Once we start looking at programming languages through the design perspective, we can start thinking about the principles behind a particular design and the subtle influences that such design decision has on the world. Let's look at two examples.

Exhibit 1: Abstraction and design

Design may seem merely a matter of aesthetics, but this is not the case. The way everyday things are designed can have subtle influence. A nice example mentioned by Parsons is the design of a dining table:

The design of a dining table might seem to be a mere aesthetic choice, but this is not quite so. At a rectangular table, someone sits at the "head position," whereas at a round table, everyone has an equal position. The effect is subtle, something that the people involved may not even be aware of, but differences of hierarchy and status are often shaped and maintained by just such subtle influences.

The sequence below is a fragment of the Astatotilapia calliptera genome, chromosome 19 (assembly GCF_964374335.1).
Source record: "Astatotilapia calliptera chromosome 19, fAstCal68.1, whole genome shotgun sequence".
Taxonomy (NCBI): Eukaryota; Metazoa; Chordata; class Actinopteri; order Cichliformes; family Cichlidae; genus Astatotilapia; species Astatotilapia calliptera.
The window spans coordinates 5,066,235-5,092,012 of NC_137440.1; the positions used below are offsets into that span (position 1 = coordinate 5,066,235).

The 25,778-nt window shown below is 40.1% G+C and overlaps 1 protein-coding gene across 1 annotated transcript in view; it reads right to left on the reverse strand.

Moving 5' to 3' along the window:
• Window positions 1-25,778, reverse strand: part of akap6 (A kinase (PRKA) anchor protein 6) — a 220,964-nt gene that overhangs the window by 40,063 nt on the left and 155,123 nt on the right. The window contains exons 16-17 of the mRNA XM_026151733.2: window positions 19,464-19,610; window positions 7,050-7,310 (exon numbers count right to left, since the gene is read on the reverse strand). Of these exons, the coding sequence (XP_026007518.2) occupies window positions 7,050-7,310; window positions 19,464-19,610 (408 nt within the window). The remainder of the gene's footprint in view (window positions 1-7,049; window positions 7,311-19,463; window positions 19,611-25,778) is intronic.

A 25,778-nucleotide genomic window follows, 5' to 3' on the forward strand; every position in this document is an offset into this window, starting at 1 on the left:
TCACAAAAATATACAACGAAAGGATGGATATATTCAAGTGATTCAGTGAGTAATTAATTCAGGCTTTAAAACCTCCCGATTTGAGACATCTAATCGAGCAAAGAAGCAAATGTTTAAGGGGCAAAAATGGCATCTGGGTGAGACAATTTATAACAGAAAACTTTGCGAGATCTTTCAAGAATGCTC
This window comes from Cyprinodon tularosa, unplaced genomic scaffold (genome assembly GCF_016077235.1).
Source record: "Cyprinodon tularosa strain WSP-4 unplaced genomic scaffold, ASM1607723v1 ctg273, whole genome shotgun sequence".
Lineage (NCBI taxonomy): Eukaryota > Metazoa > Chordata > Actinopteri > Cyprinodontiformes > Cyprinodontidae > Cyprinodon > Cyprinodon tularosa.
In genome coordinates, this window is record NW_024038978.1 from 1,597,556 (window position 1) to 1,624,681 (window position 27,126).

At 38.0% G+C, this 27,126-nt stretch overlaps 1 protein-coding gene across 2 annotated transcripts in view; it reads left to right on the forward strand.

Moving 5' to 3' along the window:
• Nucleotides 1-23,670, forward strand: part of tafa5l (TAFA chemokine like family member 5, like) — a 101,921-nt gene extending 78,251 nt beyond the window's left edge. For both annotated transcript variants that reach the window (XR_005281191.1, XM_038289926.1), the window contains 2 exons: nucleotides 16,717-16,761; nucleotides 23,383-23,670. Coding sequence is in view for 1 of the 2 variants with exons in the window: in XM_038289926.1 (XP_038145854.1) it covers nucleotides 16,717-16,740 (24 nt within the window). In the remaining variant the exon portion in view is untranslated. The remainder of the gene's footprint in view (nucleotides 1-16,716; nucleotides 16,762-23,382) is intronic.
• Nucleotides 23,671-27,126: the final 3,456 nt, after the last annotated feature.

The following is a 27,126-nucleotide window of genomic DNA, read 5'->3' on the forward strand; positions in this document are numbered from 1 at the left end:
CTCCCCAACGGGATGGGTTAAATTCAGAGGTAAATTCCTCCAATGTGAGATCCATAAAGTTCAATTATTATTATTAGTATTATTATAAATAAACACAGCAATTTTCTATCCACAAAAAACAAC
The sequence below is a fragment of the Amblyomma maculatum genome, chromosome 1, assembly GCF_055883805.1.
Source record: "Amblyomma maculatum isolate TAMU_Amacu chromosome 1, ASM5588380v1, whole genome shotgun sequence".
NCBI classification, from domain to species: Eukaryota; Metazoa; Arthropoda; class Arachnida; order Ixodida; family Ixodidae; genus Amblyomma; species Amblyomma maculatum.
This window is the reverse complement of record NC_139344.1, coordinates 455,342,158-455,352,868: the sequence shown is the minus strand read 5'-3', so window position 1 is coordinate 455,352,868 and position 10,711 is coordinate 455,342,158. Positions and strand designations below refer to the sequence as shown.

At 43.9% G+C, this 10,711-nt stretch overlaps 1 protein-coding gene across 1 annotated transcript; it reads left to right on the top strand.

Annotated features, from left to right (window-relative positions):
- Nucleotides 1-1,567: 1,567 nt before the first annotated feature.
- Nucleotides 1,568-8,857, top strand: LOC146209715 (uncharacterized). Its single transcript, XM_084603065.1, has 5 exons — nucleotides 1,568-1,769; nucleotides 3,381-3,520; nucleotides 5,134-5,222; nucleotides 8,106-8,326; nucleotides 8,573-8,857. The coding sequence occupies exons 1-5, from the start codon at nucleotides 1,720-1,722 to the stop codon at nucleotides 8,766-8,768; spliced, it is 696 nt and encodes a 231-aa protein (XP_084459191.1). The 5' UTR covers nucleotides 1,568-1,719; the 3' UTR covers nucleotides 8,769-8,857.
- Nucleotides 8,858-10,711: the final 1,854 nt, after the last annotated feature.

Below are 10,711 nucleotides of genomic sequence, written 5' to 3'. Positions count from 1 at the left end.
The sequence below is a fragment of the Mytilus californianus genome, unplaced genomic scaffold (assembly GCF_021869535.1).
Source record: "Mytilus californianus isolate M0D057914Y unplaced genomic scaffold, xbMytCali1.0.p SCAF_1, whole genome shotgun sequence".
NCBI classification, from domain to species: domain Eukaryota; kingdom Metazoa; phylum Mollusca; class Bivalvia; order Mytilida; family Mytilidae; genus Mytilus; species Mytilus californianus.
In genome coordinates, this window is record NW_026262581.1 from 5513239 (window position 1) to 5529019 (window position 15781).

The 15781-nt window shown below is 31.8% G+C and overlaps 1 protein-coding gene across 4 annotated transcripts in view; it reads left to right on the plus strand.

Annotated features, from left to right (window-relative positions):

This is a great example of an influence of design that you will not realize unless you explicitly think about design. Exploring the consequences of design choices on how people think about and use programming languages seems like one interesting area of work.

Subtle influence of design

The fact that a table is rectangular does not mean that people involved cannot be equal partners, but its subtle influence makes this unlikely. Similarly, a programming language can make certain things possible, but it can be designed in a way that makes people unlikely to use them. As a simple example, if you declare mutable variables using let mutable as opposed to just let, you will probably use immutable variables more often.

This is a simple obvious example, but it is an example of design aspect of programming language that we rarely talk about. Are there more notable examples of the subtle influence of design in programming languages? I think abstraction is one of them...

Abstraction and power